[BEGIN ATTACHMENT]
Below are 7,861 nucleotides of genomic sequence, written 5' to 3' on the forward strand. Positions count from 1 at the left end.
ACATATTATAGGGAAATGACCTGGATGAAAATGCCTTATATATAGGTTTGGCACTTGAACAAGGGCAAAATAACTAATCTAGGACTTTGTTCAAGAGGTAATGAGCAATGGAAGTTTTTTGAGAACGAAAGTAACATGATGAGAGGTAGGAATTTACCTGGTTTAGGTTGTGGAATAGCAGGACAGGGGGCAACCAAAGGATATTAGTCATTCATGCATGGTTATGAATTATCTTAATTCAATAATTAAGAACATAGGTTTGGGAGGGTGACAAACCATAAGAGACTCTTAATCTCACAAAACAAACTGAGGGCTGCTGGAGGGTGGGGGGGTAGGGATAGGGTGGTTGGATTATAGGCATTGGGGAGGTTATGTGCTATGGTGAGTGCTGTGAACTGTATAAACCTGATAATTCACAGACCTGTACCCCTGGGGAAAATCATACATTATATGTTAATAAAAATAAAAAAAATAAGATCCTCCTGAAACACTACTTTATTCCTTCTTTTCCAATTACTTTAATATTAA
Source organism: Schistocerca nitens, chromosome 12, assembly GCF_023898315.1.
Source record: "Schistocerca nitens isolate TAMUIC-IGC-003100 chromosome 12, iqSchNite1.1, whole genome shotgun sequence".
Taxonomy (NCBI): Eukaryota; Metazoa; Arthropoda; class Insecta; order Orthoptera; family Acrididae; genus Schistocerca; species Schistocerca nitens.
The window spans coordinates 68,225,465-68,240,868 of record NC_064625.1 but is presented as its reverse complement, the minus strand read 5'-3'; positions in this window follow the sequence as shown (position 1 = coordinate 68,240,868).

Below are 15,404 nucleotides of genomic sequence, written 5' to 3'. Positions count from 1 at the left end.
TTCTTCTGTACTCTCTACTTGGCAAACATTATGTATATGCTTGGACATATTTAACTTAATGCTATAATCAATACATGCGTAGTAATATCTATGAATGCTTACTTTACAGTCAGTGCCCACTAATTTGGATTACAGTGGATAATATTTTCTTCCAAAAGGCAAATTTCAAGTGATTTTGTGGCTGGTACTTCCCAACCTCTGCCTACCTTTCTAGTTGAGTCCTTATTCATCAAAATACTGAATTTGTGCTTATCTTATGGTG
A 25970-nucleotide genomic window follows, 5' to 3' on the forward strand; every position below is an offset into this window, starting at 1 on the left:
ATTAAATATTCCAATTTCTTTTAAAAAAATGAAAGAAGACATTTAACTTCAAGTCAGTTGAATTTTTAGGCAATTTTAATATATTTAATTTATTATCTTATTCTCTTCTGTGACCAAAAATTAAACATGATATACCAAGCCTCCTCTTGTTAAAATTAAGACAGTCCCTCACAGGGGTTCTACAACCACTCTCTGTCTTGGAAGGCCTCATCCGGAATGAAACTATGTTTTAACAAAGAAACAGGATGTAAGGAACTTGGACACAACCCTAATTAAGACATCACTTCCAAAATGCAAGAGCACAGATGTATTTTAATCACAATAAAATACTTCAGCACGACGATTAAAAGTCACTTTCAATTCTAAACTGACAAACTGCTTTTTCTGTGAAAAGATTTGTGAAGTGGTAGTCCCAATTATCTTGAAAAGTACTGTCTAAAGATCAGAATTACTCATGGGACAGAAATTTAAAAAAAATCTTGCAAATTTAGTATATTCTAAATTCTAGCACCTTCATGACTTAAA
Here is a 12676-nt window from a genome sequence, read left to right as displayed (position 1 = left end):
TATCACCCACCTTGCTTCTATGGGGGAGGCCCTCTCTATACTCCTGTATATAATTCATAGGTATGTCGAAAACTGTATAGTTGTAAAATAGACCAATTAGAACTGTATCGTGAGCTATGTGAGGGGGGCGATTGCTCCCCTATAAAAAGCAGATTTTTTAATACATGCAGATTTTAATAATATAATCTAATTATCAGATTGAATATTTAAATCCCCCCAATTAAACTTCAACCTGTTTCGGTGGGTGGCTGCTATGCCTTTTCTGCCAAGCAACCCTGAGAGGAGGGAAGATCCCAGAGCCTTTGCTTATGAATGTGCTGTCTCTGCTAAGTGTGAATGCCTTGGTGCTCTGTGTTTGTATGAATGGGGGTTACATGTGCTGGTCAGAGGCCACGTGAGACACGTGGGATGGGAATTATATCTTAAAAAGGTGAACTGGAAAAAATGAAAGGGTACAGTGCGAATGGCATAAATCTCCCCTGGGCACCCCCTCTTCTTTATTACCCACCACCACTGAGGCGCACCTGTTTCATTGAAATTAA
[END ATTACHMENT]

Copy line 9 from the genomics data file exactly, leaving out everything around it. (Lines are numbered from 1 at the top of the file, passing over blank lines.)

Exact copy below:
A 25970-nucleotide genomic window follows, 5' to 3' on the forward strand; every position below is an offset into this window, starting at 1 on the left: